Types of Hollyhock

The most common species of hollyhock found in gardens is Alcea rosea, known as the common hollyhock. Many cultivars of this species are available, with some being more rust-resistant, taller, or cold-hardy than others.

Some species and cultivars to look out for include:

  • The bristly hollyhock (Alcea setosa): Flowering earlier than the common hollyhock, this species typically blooms from April to June, grows in USA hardiness zones 5 to 9, and the blooms are pink.
  • The Russian hollyhock (Alcea rugosa): Not as cold-hardy as the common hollyhock, this yellow single-flower species is resistant to hollyhock rust.
  • Alcea rosea 'Chater's Double': A common hollyhock cultivar, this beautiful double-flowered variety comes in many shades and blooms right through the summer.
  • Alcea rosea 'Blacknight': A striking single to semi-double flower almost black hollyhock. This cultivar is a true perennial rather than a biennial variety.

Propagating Hollyhocks

Because these plants grow easily from seed, most gardeners stick with this method. However, you can also propagate hollyhocks by division in the spring or fall (outside of the bloom time) or from basal cuttings any time of the year, providing you select rust-free plants.

How to Grow Hollyhocks From Seed

Hollyhocks readily self-seed and, if you already have them in your garden, new plants will likely pop up the following year without any effort on your part. If you want to introduce them to your garden, growing them from seed isn't difficult. Follow these general tips for a more successful germination rate, but always check temperature and timing specifics for each species or cultivar:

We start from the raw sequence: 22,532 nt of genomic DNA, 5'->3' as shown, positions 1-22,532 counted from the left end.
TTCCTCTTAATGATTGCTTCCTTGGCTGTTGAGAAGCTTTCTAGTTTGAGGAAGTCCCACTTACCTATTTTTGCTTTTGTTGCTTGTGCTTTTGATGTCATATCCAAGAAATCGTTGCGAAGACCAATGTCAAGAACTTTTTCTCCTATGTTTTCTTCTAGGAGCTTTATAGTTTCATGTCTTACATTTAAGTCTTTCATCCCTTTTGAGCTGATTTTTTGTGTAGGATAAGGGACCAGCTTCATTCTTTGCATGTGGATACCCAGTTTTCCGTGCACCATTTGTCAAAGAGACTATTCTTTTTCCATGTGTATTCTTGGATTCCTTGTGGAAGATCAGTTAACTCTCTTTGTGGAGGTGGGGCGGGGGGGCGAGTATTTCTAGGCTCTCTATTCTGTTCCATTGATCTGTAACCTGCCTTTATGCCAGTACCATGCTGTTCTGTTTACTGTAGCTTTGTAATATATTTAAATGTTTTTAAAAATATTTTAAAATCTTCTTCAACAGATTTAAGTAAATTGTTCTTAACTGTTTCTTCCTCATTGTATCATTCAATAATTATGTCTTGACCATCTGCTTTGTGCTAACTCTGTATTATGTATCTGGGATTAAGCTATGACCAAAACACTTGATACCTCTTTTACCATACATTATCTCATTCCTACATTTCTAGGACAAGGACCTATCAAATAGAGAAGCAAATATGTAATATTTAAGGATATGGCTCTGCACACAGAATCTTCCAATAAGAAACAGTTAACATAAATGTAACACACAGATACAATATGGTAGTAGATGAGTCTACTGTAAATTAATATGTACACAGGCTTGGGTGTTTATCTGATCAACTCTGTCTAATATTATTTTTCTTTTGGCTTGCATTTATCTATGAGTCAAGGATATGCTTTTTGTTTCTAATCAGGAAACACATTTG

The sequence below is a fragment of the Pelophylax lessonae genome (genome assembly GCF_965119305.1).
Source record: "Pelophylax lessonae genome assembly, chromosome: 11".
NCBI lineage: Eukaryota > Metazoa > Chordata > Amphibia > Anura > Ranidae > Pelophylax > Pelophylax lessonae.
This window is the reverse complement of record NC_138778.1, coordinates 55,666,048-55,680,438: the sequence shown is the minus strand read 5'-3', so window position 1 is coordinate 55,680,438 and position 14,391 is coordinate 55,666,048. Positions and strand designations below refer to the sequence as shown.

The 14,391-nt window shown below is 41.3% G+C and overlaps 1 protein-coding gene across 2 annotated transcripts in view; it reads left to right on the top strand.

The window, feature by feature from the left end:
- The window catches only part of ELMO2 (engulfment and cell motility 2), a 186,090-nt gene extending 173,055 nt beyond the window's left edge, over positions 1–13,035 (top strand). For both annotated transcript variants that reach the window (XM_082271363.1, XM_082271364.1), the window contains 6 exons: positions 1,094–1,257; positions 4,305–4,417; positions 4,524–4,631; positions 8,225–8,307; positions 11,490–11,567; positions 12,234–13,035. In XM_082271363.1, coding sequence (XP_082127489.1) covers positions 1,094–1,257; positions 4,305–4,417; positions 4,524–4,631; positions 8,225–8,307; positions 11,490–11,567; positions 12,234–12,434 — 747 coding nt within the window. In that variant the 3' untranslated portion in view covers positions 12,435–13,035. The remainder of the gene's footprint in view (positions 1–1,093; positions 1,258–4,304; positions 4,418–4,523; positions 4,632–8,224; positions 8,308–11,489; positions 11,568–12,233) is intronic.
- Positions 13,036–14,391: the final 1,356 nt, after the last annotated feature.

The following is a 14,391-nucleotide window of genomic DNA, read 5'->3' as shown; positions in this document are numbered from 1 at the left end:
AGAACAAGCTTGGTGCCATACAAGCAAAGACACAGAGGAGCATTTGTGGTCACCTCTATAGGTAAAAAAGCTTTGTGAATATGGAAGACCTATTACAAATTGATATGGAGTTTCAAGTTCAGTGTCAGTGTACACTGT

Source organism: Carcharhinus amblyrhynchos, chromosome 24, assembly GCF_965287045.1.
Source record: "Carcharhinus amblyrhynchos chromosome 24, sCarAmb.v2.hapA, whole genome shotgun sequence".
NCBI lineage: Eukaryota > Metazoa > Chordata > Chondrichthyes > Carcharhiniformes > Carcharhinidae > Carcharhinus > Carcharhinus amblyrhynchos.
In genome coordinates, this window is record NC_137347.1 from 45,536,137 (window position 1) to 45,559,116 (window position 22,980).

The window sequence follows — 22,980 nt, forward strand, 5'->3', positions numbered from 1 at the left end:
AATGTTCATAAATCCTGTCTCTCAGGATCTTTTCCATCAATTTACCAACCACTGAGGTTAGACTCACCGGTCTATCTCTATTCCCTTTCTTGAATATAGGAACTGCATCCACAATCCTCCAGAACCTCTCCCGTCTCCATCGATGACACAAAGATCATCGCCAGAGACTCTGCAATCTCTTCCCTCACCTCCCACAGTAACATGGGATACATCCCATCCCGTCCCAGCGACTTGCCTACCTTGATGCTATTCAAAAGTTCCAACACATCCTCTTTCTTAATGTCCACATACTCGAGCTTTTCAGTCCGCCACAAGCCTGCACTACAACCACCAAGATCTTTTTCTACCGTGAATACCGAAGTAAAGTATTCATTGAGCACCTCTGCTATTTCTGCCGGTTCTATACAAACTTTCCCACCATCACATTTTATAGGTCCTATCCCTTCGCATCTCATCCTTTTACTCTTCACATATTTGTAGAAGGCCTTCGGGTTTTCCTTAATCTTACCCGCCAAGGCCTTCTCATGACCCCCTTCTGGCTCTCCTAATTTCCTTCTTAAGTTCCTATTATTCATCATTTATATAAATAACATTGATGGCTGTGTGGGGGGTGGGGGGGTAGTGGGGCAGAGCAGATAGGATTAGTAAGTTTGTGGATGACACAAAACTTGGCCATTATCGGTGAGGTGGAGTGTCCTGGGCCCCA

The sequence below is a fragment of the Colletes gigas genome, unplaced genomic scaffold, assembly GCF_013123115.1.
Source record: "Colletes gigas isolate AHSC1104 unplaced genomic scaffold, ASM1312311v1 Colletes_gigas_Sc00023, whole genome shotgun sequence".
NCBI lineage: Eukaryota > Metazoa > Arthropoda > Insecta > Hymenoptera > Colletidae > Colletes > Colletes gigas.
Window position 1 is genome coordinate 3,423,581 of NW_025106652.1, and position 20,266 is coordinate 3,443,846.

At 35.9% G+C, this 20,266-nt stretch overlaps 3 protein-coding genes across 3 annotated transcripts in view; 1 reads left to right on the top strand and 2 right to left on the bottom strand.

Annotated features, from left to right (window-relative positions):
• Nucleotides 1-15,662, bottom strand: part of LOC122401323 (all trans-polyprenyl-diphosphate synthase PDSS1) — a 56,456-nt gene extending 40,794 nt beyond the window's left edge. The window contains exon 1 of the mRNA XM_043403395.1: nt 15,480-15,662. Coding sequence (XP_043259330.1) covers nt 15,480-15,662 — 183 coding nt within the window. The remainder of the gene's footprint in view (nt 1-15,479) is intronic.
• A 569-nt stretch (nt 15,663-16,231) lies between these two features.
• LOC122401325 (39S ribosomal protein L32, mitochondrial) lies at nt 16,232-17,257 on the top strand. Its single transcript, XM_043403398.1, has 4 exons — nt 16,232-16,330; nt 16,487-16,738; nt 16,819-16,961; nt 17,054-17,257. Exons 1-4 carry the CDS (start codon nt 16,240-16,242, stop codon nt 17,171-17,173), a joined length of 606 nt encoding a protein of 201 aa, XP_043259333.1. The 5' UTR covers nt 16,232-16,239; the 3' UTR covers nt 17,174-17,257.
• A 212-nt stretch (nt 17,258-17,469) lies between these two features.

• Sow seeds indoors during the second half of spring or in early summer outdoors
  • Ideal temperatures for germination are usually around 60 to 70 degrees Fahrenheit
  • If you sow seeds in the fall, you can overwinter them in a cold frame or greenhouse and they should flower the following year
  • Hollyhocks typically take around two weeks to germinate.

Common Pests & Plant Diseases

The main problem for hollyhock species is the fast-spreading fungal disease rust. This affects the plant's foliage and can cause leaf drop and damage, discoloration, and stunted growth.

Water carefully, space plants appropriately, and remove the leaves on the lower part of the stem to minimize problems. Cutting back the plants after their bloom period in the fall and removing any plant debris or infected plants can also help to prevent spread.

Slugs are fans of hollyhocks' young foliage, and Japanese beetles and spider mites also find these species attractive.

How to Get Hollyhocks to Bloom

The size and appearance of your hollyhock flowers will depend on the species you select. They are typically large (often around 5 inches in diameter), outward-facing, and on a long central stem. They come in a wide variety of bright colors and are known for their long-lasting bloom period—which often runs from early summer through to the fall.

To make the most of the bloom period and to encourage large, healthy flowers, make sure your hollyhocks get enough nutrients and that you deadhead spent flowers and provide consistent moisture while establishing.

  • Are hollyhocks easy to grow?

    Hollyhocks are low-maintenance and easy to grow. They just need fertile soil, plenty of sun, and appropriate spacing and moisture levels to prevent problems with the fungal disease rust.

  • How long will my hollyhocks last?

    Even though these short-lived perennial species are often grown as biennials (only producing blooms in their second year before dying off), you should enjoy prolific new blooms every year because they self-seed so readily.

  • Do hollyhocks make good cut flowers?

    Tall hollyhocks are perfect for adding height and floral interest in a cut flower vase. They typically last a week to ten days once cut.